Stretchable electronics offer increased design freedom of electronic products. Typically, small rigid semiconductor islands are interconnected with thinmetal conductor lines on top of, or encapsulated in, a highly compliant substrate, such as a rubber material. A key requirement is large stretchability, i.e. the ability to withstand large deformations during usage without any loss of functionality. Stretching induced delamination is one of the major failure modes that determines the amount of stretchability that can be achieved for a given interconnect design. During peeltesting, performed to characterize the interface behaviour, the rubber is severely lifted at the delamination front while at the same time fibrillation of the rubber at the peel front is observed by ESEM analyses. The interface properties are established bycombining the results of numerical simulations and peeling experiments at two distinct scales: the global force-displacement curves and local rubber lift geometries. The thus quantified parameters are used to predict the delamination behaviour of zigzag and horseshoe patterned interconnect structures. The accuracy of these finite element simulations is assessed by a comparison of the calculated evolution of the shape of the interconnect structures and the fibrillation areas during stretching with experimentalresults obtained by detailed in-situ analyses.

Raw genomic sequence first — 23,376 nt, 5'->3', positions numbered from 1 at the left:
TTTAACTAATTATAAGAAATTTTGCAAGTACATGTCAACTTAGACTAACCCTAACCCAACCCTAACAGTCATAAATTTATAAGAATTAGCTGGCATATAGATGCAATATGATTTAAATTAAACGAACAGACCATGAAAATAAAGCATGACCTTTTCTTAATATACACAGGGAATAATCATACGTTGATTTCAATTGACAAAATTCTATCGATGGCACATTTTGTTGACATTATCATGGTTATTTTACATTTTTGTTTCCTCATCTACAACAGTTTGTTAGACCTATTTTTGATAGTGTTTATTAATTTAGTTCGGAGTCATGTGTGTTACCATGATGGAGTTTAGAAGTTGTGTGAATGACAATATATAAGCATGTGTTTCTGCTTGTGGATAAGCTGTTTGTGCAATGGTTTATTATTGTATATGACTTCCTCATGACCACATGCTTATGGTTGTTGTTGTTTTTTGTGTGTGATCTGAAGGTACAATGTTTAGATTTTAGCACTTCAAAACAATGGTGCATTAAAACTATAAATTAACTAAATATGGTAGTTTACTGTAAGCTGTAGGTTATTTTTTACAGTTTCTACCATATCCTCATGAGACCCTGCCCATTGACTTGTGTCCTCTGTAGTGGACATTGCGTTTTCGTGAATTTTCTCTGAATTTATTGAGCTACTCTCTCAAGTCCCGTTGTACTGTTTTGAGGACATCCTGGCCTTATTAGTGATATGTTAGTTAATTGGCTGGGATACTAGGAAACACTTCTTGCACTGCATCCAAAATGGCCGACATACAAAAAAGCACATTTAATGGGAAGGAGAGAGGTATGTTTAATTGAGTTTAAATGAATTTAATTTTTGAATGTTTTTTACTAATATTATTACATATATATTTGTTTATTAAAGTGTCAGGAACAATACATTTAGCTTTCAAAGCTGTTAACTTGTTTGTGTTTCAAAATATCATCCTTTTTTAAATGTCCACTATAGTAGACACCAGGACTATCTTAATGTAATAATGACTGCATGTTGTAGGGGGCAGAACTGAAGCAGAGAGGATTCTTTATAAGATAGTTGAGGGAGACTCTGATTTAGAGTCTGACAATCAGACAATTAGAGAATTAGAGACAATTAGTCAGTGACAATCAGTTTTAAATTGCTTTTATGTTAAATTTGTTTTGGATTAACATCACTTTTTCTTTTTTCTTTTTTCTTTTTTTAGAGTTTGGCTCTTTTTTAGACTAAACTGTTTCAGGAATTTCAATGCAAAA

Sluis, van der, O., Hsu, Y., Timmermans, P. H. M., Gonzalez, M., & Hoefnagels, J. P. M. (2011). Stretching induced interconnect delamination in stretchable electronic circuits. Journal of Physics D: Applied Physics, 44(3), 1-11. . https://doi.org/10.1088/0022-3727/44/3/034008